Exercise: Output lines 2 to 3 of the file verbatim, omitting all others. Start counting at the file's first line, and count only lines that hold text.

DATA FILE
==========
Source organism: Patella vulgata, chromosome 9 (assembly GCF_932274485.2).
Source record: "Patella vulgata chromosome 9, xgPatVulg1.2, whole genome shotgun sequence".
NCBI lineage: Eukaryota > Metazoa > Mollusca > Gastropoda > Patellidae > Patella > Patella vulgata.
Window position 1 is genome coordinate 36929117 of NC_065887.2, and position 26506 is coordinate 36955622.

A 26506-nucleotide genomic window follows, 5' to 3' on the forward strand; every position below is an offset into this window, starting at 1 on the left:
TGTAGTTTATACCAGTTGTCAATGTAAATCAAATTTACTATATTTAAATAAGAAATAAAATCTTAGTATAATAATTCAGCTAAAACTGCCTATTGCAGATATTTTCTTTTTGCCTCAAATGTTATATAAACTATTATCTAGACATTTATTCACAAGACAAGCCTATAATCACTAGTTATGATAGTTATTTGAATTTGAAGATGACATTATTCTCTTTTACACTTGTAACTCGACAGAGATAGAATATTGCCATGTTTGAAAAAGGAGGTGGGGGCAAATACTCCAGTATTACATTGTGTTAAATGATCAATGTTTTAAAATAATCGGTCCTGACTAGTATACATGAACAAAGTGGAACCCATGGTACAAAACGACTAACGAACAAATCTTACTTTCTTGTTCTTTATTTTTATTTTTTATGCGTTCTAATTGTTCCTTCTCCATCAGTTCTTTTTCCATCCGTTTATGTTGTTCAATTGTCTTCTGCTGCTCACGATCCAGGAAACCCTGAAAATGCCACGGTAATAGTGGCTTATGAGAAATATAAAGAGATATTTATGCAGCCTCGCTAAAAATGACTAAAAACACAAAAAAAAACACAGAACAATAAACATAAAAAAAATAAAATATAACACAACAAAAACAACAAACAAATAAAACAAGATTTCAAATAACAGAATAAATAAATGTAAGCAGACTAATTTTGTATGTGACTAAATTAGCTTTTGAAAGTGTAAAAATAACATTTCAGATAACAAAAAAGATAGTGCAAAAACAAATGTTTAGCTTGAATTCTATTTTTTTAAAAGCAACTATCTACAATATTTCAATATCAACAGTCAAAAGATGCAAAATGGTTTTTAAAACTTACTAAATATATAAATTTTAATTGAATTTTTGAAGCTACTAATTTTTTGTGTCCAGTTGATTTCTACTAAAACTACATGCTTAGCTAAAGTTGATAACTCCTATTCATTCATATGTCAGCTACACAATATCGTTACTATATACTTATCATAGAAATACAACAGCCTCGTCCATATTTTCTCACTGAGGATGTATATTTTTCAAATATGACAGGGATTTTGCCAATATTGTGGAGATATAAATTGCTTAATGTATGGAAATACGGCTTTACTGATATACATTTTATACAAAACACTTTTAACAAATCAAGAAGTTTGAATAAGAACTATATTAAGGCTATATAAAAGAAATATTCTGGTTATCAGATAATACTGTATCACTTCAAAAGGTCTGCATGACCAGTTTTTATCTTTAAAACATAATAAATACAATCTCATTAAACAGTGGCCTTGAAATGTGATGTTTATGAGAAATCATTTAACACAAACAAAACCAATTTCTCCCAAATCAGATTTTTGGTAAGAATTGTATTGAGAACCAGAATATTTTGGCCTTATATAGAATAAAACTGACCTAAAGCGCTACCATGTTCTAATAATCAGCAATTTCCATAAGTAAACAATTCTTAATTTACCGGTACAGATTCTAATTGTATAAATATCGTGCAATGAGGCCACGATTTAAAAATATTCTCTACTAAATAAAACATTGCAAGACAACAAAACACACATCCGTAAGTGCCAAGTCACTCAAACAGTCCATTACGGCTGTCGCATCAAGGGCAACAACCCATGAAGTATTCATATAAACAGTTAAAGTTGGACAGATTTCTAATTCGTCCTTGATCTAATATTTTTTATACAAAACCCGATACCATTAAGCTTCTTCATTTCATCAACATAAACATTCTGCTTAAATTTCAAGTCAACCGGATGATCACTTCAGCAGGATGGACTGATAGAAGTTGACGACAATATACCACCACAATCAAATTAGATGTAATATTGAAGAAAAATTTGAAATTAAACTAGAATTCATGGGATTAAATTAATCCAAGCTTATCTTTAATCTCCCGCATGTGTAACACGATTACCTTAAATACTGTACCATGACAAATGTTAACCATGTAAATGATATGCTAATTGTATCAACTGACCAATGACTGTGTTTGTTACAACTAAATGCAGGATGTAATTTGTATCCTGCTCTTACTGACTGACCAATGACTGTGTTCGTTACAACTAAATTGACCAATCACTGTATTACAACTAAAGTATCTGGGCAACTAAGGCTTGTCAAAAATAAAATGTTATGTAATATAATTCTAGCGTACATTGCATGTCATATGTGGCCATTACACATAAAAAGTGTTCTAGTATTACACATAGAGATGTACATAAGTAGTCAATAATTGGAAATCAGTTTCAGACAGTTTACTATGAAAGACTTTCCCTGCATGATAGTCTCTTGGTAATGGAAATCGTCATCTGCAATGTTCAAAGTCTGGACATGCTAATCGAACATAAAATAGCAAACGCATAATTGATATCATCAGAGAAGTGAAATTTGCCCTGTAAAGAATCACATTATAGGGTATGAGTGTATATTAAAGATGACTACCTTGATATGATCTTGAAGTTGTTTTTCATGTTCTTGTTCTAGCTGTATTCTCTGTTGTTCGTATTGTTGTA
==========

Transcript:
Source record: "Patella vulgata chromosome 9, xgPatVulg1.2, whole genome shotgun sequence".
NCBI lineage: Eukaryota > Metazoa > Mollusca > Gastropoda > Patellidae > Patella > Patella vulgata.